Many academics with both a business and technology background based at American universities have been praising blockchain technology for its broad range of applications and future potential.
Blockchain applications are in growing use by governments, private companies and NGOs, and millions of dollars have been invested in researching the new technology over the past few years. The creator of Bitcoin, Satoshi Nakamoto, applied a blockchain to currency and the rest is now history, but the challenge for economies now is to utilize it other areas across the widest spectrum of society.
As past posts by Bitcoin News have revealed, record keeping, smart contracts, Identity verification, ownership, supply chains, cloud storage all benefit from the cryptography of blockchains, and solutions are emerging every day offering numerous applications for DLT. Lawrence Trautman, a professor at Western Carolina University, sees this as becoming the go-to technology for these needs in the next few years and cryptocurrency is the tip of the iceberg.
He suggests that “We will see smart contracts that essentially rely on blockchain, (and) we will see great economies of scale in manufacturing processes in a command and control system and process”, adding the blockchain “is a wonderful technological invention for mankind, and virtual currencies are simply one application for the use of blockchain”.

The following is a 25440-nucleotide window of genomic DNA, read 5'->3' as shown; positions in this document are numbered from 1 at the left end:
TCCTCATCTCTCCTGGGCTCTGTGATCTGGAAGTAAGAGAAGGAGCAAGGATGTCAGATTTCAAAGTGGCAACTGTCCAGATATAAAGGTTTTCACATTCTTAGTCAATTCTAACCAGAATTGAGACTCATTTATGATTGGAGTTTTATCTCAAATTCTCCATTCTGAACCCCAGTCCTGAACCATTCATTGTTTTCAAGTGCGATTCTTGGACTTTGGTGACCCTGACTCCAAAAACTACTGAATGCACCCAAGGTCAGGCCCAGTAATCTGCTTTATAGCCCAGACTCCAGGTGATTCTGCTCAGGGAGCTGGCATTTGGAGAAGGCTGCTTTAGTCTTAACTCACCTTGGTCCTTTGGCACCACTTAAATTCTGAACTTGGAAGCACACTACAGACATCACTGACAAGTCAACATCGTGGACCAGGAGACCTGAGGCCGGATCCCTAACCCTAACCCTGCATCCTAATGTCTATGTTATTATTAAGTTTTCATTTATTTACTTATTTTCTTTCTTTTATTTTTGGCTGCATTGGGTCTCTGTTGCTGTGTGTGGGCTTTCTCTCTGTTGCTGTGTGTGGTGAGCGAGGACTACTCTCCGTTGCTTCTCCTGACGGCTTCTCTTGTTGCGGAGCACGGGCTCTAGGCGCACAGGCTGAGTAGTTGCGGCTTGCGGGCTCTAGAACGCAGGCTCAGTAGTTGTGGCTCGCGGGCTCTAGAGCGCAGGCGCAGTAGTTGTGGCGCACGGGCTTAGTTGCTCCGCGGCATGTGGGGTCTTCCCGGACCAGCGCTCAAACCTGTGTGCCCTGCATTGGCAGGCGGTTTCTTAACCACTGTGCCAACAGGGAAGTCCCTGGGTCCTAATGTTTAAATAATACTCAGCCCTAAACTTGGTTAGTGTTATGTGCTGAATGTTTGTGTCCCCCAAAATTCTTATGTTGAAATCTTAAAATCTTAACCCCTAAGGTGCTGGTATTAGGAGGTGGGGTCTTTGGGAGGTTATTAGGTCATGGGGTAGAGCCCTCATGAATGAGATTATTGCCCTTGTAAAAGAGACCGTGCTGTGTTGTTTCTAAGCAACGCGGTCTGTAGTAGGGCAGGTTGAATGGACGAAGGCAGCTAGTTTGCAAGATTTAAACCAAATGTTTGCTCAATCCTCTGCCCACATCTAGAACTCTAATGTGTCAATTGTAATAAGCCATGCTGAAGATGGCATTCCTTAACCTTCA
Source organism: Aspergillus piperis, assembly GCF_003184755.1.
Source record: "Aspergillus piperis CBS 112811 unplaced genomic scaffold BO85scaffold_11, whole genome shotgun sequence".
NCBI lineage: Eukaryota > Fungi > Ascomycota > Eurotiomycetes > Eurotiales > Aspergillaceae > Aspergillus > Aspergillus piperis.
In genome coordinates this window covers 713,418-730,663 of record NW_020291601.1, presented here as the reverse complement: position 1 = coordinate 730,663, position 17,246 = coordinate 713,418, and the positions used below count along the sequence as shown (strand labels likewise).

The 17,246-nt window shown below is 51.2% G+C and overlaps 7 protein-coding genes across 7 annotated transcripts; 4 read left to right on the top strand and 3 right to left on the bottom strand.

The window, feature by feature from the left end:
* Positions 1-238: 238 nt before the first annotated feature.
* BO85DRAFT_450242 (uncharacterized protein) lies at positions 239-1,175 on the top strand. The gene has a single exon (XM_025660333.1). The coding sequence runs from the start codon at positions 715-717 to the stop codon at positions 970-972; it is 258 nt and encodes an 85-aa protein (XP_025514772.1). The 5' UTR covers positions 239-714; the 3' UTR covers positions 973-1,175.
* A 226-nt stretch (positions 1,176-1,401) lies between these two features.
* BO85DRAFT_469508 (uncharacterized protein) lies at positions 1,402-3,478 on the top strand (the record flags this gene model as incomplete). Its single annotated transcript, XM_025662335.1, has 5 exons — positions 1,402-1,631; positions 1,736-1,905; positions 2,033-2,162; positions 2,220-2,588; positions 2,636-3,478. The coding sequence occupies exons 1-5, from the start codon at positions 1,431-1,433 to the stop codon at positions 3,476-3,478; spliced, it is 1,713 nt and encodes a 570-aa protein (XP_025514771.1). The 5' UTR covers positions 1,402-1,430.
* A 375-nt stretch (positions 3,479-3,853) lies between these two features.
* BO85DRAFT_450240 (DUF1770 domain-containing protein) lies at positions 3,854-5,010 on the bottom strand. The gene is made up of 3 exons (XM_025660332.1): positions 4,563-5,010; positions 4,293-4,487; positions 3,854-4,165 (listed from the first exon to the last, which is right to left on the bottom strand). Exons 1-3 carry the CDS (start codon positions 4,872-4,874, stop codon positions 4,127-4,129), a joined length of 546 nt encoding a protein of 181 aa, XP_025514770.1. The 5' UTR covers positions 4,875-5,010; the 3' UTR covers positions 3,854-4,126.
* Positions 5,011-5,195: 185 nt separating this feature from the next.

The world is also beginning to see more impact in areas such as finance, insurance and government data management, and speed of service will become a factor as the need for paper gives way to digitalization of information. David Noble, director of the Peter J Werth Innovation and Entrepreneurship Institute at UConn argues:
“The insurance industry can become a lot more efficient at pricing risk if they know who owns it within 20 or 30 minutes instead of three or four days… a robotics, virtual reality, artificial intelligence and blockchain are all going to play an important role in that.”
Robert Dahlstrom, a professor of marketing at Miami University sees supply chains as being great beneficiaries of blockchain both commercially and more widely. NGOs are already putting the technology to excellent use in assuring supply chains have clear and transparent details of products quality and whereabouts along the chain, and even registering births. Dalstrom suggests:
“With Moore’s law and the processing speed of computers increasing constantly, and combined with the decline in the cost of storage, I think that 10 years from now we may see profound applications (of blockchain).”
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